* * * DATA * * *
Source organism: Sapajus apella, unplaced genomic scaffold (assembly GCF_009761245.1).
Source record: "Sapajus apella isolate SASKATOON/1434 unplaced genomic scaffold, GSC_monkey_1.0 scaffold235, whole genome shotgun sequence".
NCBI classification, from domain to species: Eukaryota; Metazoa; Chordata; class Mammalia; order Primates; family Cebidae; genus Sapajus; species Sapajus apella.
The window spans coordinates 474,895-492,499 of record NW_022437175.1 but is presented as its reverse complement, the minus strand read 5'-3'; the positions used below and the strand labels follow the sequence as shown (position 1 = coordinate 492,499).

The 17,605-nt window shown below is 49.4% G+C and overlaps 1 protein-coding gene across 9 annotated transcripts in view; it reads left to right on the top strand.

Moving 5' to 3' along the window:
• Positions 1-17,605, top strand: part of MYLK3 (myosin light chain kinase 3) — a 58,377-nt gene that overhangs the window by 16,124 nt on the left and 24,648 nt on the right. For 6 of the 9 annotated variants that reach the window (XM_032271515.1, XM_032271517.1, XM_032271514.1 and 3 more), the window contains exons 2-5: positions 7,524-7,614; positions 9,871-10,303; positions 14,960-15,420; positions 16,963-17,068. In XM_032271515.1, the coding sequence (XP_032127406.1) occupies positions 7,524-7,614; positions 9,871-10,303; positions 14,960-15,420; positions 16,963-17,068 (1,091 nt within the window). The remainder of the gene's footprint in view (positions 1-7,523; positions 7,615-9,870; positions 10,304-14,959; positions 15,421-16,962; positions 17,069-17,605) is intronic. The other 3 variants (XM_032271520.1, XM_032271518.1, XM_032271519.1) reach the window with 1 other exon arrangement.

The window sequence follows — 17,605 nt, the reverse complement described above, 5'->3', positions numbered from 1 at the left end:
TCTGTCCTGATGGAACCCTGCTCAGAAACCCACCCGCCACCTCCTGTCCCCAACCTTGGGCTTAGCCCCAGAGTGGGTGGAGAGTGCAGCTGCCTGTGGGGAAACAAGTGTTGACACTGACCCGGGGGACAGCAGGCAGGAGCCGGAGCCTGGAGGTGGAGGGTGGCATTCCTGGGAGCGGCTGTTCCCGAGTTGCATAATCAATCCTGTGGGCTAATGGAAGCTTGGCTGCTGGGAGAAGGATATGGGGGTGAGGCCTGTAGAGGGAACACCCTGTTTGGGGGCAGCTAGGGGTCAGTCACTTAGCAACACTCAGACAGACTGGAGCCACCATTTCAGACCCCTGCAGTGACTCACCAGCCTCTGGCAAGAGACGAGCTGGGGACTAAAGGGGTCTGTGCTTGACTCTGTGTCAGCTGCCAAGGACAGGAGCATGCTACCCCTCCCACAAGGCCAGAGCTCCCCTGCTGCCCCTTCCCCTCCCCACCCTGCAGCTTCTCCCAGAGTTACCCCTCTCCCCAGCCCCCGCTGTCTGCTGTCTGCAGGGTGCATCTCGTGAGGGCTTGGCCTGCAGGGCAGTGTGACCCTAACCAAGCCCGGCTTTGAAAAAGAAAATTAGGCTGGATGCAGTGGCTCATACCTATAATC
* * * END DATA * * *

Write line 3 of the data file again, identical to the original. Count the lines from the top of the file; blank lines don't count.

NCBI classification, from domain to species: Eukaryota; Metazoa; Chordata; class Mammalia; order Primates; family Cebidae; genus Sapajus; species Sapajus apella.